BitSong’s decentralized network is based on a robust system of governance and a Delegated Proof-of-Stake (DPoS) consensus.
In 2014, Daniel Larimer developed the Delegated Proof of Stake (DPoS) mechanism as a variation on the Proof-of-Stake consensus. DPoS has since been adopted and adapted by several networks, including BitSong.
BitSong DPoS allows users to commit their balances as votes, which are used to elect a fixed number of delegates to validate incoming transactions on the blockchain. As such, validators manage blockchain operations on behalf of their delegators, guaranteeing security and consensus.
The DPoS model tends to reduce latency and increase the performance of a network, meaning it can process more transactions per second. This is mainly due to the fact that it allows consensus to be reached with a lower number of validating nodes. Currently, there are 64 validators on the BitSong mainnet.
Changes to the BitSong network and its rules are subject to governance votes. Examples of decisions that may be put to a governance vote include mainnet upgrades, changes to voting periods, changes to the size of the validator set, or allocation of Community Pool funds.
The BitSong Network relies on a set of validators that are responsible for committing new blocks in the blockchain. These validators participate in the consensus protocol by broadcasting votes which contain cryptographic signatures signed by each validator's private key.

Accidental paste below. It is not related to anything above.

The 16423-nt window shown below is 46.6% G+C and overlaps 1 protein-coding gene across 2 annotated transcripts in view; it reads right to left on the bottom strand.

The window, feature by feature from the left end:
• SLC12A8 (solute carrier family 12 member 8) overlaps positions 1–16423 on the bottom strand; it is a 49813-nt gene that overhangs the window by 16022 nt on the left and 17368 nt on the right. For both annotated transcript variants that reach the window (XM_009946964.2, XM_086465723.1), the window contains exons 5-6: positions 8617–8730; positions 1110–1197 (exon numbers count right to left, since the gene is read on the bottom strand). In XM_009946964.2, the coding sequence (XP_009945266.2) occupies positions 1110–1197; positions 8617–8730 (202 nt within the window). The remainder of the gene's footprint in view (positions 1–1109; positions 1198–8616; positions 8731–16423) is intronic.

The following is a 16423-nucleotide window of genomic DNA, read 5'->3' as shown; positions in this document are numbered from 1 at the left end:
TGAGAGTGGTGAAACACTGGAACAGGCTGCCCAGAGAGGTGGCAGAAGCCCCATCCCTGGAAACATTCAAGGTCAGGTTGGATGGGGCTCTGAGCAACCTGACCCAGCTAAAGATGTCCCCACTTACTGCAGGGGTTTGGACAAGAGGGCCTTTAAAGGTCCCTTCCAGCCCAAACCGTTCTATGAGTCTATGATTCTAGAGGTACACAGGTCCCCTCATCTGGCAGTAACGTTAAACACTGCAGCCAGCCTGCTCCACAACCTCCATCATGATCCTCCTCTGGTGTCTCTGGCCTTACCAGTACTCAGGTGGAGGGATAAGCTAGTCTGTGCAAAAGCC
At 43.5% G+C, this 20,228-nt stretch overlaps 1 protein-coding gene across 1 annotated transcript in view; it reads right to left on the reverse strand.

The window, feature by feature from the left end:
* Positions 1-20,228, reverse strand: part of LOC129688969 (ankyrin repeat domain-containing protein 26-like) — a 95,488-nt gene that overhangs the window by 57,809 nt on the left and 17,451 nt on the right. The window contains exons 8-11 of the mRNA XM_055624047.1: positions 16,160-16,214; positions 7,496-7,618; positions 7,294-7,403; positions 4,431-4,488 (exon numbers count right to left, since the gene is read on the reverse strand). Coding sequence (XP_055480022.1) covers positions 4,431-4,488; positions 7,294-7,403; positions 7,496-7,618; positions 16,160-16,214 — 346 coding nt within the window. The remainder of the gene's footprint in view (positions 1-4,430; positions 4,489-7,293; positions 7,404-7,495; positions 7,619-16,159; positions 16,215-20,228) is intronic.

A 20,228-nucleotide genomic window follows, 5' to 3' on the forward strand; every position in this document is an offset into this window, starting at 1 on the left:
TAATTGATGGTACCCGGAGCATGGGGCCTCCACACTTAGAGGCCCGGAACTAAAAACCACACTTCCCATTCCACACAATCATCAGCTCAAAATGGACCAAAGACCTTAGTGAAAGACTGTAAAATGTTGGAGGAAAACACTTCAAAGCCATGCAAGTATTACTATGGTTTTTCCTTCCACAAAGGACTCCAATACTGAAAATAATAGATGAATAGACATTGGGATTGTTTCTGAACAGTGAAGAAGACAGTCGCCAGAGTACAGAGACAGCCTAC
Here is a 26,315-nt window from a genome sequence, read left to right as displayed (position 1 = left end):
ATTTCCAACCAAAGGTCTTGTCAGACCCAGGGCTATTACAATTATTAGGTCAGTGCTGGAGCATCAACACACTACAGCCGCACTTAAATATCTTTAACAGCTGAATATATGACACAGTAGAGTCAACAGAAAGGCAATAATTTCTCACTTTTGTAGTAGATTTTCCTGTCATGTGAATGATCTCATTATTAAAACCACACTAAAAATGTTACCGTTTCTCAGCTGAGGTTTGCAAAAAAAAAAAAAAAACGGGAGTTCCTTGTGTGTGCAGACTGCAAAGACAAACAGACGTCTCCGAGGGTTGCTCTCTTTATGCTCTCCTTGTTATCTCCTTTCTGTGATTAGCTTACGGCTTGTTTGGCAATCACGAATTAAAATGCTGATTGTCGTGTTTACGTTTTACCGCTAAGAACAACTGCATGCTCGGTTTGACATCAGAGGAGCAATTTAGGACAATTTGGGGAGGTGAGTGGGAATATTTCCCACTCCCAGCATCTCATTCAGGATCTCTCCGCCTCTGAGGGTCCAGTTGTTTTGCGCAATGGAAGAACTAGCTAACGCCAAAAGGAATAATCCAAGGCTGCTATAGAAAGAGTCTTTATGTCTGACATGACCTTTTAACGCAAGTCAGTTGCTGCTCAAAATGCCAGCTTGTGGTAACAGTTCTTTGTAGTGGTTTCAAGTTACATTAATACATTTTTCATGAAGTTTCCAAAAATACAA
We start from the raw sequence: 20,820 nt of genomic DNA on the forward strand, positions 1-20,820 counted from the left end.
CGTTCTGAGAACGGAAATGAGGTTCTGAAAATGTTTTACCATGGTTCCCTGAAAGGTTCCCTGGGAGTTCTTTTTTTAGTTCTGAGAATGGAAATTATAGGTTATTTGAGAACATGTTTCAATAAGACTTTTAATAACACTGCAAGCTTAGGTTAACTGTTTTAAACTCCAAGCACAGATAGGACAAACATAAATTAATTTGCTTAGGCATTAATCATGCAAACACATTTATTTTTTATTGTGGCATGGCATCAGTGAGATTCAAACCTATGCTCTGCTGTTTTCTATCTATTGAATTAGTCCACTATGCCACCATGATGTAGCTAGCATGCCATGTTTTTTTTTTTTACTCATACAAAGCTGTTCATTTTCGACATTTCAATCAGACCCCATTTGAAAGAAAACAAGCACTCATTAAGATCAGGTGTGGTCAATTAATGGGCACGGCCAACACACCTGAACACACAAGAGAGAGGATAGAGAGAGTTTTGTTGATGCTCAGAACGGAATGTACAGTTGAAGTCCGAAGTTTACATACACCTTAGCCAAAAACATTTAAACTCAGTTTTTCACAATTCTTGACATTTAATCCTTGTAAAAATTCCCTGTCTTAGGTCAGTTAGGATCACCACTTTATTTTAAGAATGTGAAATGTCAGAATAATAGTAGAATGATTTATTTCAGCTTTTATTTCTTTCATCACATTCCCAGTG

Validator candidates can bond their own BTSG and have BTSG delegated or staked to them by BTSG token holders.
The BitSong Network currently has slots for 64 validators, but over time this will increase to 100 validators, subject to a governance vote. Validators are selected according to the total amount of bonded BTSG – whether the BTSG is staked from the validators own wallet, or delegated to them by delegators.
The top 64 validator candidates with the most stake will become BitSong Network validators. At every block, a validator is chosen to sign that block, based on their voting power (determined by the amount of bonded tokens) at the time of the block. Validators with higher voting power will sign blocks more often than validators with lower voting power.
Validators and their delegators will earn BTSG as block provisions and tokens as transaction fees through execution of the Tendermint consensus protocol. Initially, transaction fees will be paid in BTSG. Note that validators can set commission on the fees their delegators receive as additional incentive. Choosing the right commission level is a balance, as the validator must be able to remain competitive enough to attract delegators to stake their BTSG.
Warning: If validators double-sign, are frequently offline or fail to participate in governance, their staked BTSG, including BTSG delegated to them, may be slashed. The penalty depends on the severity of the violation.
Becoming a validator comes with a set of prerequisites, including hardware and software requirements.
Delegating your BTSG to a validator on the BitSong mainnet provides a relatively straightforward way to help secure the network and earn BTSG rewards. It requires no hardware setup, although there are some installation requirements.
As a delegator, your role is to choose a validator or validators and stake your BTSG to them. Your rewards may vary according to various factors, including the amount of BTSG staked to your chosen validator(s) and the commission your chosen validator(s) charge.
Rewards are liquid, meaning you can decide what to do with them. You could re-delegate them for a compound effect, or spend them in the BitSong music ecosystem, or trade them for crypto or fiat currencies.